She was not exactly beautiful in the conventional way. There was not a single feature on her face that would inspire poetry. At the most one would have called her pretty. But there was one quality that transcended all descriptions of beauty- her smile. It was devastating. She smiled not only with mouth but with her eyes too. There was a childlike innocence, a disarming quality about it that was mesmerizing. Her face habitually wore a solemn, slightly melancholic look and that made her smile all the more attractive.
One evening they were working in his department. It was quite late. They still had to finish off the last chapter of the thesis. Next week she was leaving for Bombay.
“Radhika why don’t you come down to my flat. We can complete the thesis today. You’ll still have one week for getting it typed. You can submit it before you leave.”
She agreed. At his flat they resumed their work and it was ten by the time they finished. With a sigh of relief she put the pen down and sank back, exhausted.
“We really had a marathon session today,” she said.
“We certainly did. We’ve been working since two,” he replied.
“O.K sir. I’ll be going now. The warden will kick up a fuss if she comes to know I came after lock-up.”
“I’ll walk down with you.”
She was staying at the ladies hostel, which was a kilometer away from his flat. As they walked side by side he couldn’t help being conscious of her proximity. She seemed to look even prettier in the moonlight. She, apparently quite oblivious of the feelings she was arousing in him, kept up a light banter. It was quiet, the pale moon emphasizing the stillness of the night, They decided to take a short cut. They soon came to a barbed-wire fence. He climbed on to the other side to help her. As he took her hand she tripped over the fence and fell straight into his arms…….
Raj was hardly aware of what possessed him. He lost track of everything.
He was kissing her soft lips. They were cold and unresponsive. Them slowly she began to respond. Her arms went around his neck pulling him down. Soon they were kissing with a fervor that threatened to cut down all restraints. He didn’t know how long they stood in each other's arms totally oblivious of everything else.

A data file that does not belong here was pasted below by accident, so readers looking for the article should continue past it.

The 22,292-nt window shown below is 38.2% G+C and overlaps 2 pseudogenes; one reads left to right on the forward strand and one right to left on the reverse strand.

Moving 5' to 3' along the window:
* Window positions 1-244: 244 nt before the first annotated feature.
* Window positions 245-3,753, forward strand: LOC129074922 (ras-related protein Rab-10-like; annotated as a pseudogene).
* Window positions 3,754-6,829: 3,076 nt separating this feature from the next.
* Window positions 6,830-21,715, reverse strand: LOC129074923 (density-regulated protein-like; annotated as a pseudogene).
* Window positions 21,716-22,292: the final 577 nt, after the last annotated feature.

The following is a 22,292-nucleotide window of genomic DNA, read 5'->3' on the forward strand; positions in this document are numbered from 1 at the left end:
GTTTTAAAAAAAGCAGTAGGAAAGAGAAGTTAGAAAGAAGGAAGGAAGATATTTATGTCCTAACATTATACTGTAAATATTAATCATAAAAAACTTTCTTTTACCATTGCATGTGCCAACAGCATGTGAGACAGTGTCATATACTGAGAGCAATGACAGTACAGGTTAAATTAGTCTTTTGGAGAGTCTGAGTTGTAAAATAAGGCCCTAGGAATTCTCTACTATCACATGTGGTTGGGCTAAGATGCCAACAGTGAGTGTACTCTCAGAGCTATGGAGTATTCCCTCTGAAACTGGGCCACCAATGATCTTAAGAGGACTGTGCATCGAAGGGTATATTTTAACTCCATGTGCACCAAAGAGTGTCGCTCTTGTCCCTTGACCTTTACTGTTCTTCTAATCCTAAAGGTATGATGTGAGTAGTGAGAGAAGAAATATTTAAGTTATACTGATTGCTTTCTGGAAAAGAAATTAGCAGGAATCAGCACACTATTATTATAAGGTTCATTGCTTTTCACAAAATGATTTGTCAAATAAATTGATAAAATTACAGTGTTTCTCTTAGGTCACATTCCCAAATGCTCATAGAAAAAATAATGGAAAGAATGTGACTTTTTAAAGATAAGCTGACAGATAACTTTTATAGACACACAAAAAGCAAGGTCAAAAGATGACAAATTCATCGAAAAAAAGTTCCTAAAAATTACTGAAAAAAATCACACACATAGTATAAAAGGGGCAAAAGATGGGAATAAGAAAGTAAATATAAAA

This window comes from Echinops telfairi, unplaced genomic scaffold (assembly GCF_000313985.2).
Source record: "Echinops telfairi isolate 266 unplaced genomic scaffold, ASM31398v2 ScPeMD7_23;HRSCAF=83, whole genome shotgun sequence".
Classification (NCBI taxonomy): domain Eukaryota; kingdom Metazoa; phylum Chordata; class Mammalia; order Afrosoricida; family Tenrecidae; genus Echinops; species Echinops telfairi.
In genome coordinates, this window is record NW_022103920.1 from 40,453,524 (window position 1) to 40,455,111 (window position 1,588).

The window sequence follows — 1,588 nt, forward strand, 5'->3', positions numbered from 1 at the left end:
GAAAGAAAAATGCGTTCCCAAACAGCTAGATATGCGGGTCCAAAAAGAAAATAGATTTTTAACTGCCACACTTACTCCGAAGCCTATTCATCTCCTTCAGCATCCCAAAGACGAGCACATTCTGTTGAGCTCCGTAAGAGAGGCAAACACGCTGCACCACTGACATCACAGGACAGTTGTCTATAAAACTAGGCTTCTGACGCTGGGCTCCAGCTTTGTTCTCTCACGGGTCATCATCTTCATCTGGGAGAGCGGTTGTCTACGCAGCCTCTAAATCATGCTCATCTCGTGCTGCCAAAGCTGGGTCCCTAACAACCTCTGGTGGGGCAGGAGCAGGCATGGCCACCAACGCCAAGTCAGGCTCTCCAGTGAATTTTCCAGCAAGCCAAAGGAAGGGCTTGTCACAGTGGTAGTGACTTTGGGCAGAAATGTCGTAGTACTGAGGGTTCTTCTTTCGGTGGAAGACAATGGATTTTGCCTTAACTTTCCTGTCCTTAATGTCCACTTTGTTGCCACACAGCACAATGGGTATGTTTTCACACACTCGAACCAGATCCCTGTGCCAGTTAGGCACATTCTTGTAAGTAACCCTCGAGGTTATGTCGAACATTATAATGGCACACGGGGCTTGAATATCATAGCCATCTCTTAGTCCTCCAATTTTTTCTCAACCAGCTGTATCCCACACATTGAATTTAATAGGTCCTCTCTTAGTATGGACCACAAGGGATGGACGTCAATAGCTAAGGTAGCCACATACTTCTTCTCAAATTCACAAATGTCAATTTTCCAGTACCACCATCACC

She softly broke free, gently pushing him away from her. Their eyes met for an instant and then she vanished into the dark night. He watched her form, clad in a yellow sari, threading its way in the darkness. He wanted to call out, say something, but speech was wiped from his lips. He didn’t know how long he stood there. He had no idea when or how he returned to his flat. He was in a daze. It all seemed a hazy dream.
Next morning he cursed himself. How could he have behaved so foolishly? What insane impulse had seized him to act with such impetuous disdain? Was it love, was it passion or was it a momentary madness that had gripped him?
He wanted to apologize to her for behaving like a love struck teenager, but he didn’t see her. Was she angry with him? Or was she too embarrassed to face him? For hadn’t her lips signified at least a momentary surrender to his passion? A more hopeful explanation was that she was busy getting her thesis typed.
It was Friday –the tenth of July. She was leaving tomorrow. He wanted to meet her one last time. He had tried contacting her and had even sent a message to her room but she wasn’t there.
It was evening, sitting by the window in his room he watched the setting sun. The bright yellow, the angry red, the purple streaks and finally the inky blackness. There was sometime depressing about the sunset today.
There was a soft knock. He opened the door. It was she. She looked ravishing. Clad in a blue saree, the blue of azure, which accentuated the redness of her lips, she reminded him of Wordsworth’s Phantom of delight.
“Are you going to just stand there gaping at me or are you going to ask me to come in,” she laughed making his heart beginning to thud.
“Oh yes! Come in. I ….I was surprised.”
“I’m leaving tomorrow. I’ve come to say good bye, Raj.”